Old Well

Department of Computer Science
College of Arts and Sciences
The University of North Carolina at Chapel Hill

COMP590-072: Robotics

COMP 590-072
Robotics: An Introduction

Instructor: Ming C. Lin


  • Course Overview
  • Lectures and Approximate Schedule
  • Assignments and Projects
  • Geometric Algorithms & Software Available on the Web
  • Additional Reference Materials
  • Conferences in Related Areas
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    Robotics is the study of robot design, programming, and control. Typically a robot is refered to as an agent that can be programmed to perform a variety of tasks -- both with and without human intervention. A robot is often manifested and realized by mechanical and electrical components to carry out its actions in the physical world. Robots frequently receive input from noisy sensors, consider geometric and mechanical constraints, and operate in the physical world through imprecise actuators. The design and analysis of robot algorithms and computational elements, therefore, raises a unique combination of questions in computational and differential geometry, algorithm design, control theory, mechanics, computer science, and system engineering.

    In this course, we will give an overview on fundamental components of robotic systems, including the sensing and actuation, control and modeling of motion and perception, dynamics and kinematics, motion planning and manipulation of robots. Students will learn about implementation of basic simulation programs that produce interesting results and verify its correctness. The goal of this class is to get students an appreciation of computational methods and engineering issues for modeling robots. We will discuss various considerations and tradeoffs used in designing various methodologies (e.g. time, space, robustness, and generality). This will include data structures, algorithms, computational methods, simulation techniques, runtime complexity, system implementation and integration, in the context of multi-disciplinary design. The lectures will also cover some applications of robotics to the following areas:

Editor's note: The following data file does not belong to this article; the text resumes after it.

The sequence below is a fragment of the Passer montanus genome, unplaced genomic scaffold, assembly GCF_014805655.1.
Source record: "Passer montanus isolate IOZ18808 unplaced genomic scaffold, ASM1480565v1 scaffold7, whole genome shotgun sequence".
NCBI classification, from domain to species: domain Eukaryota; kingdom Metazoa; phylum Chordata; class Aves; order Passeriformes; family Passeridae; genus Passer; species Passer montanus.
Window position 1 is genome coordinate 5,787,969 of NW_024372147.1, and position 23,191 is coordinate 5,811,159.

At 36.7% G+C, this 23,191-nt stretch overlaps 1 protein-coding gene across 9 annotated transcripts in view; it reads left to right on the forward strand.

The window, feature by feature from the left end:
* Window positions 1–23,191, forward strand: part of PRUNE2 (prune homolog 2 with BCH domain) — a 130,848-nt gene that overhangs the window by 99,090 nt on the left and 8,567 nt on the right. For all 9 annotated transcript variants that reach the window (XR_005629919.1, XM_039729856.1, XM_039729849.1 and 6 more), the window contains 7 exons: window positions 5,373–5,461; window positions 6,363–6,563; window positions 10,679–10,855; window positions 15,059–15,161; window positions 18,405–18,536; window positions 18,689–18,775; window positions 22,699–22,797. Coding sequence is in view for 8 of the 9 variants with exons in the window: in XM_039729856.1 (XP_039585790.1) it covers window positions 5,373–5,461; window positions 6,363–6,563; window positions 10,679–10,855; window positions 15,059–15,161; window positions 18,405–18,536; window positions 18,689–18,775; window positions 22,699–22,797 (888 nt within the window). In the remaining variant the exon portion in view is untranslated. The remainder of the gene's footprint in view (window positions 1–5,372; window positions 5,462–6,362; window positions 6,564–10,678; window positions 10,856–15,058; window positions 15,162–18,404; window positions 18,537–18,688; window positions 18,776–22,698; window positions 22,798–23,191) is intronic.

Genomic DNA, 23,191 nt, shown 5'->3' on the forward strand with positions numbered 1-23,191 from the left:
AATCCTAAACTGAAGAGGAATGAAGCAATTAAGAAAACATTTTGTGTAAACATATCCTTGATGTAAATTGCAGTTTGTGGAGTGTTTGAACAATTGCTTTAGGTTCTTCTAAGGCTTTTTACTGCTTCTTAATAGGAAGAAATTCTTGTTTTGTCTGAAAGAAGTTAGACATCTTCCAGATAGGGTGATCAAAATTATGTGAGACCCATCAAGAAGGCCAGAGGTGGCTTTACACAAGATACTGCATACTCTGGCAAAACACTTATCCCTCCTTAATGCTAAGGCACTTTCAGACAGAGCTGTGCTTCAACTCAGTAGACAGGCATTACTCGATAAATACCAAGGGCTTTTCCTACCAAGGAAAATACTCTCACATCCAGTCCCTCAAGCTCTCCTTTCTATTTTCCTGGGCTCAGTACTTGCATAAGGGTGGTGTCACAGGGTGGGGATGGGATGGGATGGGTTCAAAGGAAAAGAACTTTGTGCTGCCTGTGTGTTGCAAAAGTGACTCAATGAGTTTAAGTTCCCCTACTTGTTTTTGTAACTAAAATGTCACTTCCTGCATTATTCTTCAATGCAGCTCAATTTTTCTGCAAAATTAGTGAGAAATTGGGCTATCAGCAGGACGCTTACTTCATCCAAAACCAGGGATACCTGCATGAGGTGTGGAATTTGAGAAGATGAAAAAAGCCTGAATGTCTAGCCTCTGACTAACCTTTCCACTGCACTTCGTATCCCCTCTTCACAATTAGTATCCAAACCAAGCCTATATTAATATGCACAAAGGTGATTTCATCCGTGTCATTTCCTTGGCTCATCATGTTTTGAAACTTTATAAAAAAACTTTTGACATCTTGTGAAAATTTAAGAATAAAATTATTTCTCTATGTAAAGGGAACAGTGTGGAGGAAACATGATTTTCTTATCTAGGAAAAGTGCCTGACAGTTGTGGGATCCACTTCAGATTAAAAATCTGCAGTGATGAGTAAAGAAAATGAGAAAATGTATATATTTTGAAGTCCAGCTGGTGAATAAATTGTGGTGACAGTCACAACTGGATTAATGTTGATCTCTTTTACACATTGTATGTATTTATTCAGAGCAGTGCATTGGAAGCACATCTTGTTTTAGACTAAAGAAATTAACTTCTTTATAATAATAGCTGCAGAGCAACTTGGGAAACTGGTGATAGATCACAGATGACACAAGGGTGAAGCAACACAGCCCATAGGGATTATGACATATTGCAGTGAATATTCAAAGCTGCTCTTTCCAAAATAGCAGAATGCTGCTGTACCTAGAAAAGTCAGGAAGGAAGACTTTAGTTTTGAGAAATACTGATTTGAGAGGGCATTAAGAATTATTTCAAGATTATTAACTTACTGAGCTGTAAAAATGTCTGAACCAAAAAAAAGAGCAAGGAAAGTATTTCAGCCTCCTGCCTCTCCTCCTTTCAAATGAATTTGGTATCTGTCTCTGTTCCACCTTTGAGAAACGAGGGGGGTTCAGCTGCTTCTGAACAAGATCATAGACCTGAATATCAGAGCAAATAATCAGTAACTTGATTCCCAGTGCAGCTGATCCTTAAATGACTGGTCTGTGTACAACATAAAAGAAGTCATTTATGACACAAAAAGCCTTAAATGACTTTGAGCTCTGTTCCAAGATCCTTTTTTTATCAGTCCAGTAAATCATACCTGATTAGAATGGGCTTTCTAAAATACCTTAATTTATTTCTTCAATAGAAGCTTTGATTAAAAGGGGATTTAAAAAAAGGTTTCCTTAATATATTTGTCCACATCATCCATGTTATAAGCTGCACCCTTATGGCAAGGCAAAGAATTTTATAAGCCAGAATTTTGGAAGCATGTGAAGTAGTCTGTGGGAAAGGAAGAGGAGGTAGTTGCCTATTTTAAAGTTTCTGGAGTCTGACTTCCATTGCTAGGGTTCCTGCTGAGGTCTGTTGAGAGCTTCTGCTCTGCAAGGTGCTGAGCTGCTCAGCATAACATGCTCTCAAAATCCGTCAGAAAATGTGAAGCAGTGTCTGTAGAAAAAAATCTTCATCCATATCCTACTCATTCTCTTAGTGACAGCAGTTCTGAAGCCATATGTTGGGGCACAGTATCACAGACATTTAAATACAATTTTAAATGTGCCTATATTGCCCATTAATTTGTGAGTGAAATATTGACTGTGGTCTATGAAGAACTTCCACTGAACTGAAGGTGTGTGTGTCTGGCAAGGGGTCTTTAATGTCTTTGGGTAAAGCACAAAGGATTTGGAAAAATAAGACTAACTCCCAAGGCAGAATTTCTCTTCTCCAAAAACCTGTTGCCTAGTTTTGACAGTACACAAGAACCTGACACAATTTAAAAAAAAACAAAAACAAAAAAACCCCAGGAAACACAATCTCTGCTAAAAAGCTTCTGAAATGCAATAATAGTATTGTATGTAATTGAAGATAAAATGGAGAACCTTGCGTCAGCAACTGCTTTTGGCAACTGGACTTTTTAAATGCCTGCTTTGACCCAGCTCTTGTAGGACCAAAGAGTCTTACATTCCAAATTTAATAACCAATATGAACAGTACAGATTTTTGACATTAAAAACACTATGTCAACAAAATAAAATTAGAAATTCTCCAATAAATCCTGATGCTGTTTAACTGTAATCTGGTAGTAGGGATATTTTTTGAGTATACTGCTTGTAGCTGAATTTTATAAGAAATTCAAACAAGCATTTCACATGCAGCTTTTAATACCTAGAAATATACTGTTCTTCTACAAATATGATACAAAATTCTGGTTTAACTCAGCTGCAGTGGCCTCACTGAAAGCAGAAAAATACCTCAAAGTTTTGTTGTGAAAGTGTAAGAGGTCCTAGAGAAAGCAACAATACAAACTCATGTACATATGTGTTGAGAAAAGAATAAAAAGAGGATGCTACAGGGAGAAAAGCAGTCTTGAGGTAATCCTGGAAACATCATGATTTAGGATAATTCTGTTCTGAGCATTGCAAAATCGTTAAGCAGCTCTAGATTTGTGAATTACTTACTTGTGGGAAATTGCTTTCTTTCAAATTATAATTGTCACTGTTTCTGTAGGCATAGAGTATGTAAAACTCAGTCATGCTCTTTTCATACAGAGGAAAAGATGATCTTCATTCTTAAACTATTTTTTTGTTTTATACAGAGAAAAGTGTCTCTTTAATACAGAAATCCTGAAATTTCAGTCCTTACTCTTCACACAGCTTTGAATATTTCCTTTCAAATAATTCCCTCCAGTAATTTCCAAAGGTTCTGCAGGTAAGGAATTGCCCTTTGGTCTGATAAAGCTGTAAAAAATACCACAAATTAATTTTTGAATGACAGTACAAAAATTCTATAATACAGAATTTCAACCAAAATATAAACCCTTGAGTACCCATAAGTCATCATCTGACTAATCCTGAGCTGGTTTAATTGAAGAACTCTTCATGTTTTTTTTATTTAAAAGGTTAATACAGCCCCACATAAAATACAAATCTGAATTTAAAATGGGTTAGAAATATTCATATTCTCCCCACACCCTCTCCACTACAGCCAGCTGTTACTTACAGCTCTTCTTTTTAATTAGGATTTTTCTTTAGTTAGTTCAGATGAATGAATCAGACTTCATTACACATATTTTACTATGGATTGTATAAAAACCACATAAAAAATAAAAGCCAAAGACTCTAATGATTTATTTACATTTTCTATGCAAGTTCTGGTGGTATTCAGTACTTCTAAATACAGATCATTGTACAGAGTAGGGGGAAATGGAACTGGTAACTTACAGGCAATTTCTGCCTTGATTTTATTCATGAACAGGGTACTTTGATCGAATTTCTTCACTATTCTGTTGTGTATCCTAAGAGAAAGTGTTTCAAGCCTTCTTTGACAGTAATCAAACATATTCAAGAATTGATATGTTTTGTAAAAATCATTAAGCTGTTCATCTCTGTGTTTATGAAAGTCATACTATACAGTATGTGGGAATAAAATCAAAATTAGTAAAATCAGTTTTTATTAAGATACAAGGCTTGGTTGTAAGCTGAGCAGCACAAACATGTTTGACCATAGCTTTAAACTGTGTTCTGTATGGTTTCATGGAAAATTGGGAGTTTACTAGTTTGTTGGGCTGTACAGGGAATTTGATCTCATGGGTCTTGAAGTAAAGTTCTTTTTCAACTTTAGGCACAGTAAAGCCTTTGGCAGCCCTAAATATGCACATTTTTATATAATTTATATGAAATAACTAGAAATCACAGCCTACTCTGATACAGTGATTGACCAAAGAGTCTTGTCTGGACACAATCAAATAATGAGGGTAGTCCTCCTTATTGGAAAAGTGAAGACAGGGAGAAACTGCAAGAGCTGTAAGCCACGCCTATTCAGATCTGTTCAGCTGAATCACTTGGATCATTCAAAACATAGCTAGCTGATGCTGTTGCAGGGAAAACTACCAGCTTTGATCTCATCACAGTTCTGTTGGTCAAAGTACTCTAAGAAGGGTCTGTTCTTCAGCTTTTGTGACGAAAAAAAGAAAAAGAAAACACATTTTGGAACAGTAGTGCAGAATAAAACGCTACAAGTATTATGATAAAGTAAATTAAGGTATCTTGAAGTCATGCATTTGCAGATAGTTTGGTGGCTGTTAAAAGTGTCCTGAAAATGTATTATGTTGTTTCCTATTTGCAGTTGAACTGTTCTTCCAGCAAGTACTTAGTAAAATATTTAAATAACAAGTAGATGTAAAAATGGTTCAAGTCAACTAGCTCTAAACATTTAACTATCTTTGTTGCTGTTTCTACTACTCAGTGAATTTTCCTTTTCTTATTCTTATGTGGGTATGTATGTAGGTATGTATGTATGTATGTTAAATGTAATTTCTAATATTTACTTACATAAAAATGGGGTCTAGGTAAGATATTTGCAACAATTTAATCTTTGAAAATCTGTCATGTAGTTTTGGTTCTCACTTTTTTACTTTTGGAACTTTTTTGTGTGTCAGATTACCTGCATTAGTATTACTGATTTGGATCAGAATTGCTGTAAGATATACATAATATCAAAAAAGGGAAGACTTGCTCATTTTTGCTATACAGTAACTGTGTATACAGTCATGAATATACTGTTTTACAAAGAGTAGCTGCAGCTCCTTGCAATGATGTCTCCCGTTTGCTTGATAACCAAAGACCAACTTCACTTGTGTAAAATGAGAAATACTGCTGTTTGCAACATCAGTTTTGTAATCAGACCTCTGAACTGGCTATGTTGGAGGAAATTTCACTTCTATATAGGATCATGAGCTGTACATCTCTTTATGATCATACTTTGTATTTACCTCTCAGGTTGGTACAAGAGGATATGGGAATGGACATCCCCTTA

• Computer Animation
  • Virtual Environments
  • Haptic Rendering & Interfaces
  • Medical Training & Robot Assisted Operations
  • Design Automation and Rapid Manufacturing
  • Bio-informatics and Computational Chemistry
  • Sensor Networks & Distributed Robotic Systems
  • Furthermore, scientists have discovered that designs in the natural world can be successfully exploited to create engineered artifacts. Over the last several years, robotists have come up with several new robot designs that are based on biological entities. These new designs offer significant benefits over the traditional robot designs. Thus, a central part of the course will also cover the fundamentals and applications of biologically inspired robots. If time allows, we will also examine recent development on modular and reconfigurable robots, as well as simultaneous localization and mapping (SLAM).




    Here is a list of TENTATIVE lecture topics (subject to changes). Schedule and information on each topic (e.g. readings, web pointers) will be added during the semester before each class.

  • Overview (Thur, Aug 24, 2008)
  • Introduction to Sensing & Computer Vision (Tues, Aug 29, 2008)
  • Introduction to Actuation & Kinematics (Thur, Aug 31, 2008)
  • Rigid Body Dynamics (Tues, Sept 5, 2008)
  • Articulated Body Dynamics (I) (Thur, Sept 7, 2008)
  • Articulated Body Dynamics (II) (Tues, Sept 12, 2008)
  • Overview of Bioinspired Robotics (Thur, Sept 14, 2008)
  • Design of Multi-Disciplinary Robot Systems (Tues, Sept 19, 2008)
  • Geometric & Spatial Reasoning (Thur, Sept 21, 2008)
  • Course Project Proposal (Tues, Sept 26, 2008)
  • Collision Detection: Rigid Objects (Thur, Sept 28, 2008)
  • Collision Detection: Articulated Bodies (Tues, Oct 3, 2008)
  • Collision Detection: Deformable Models (Thur, Oct 5, 2008)
  • Introduction to Motion Planning (Tues, Oct 10, 2008)
  • Motion Planning: Dynamic Environments (Thur, Oct 12, 2008)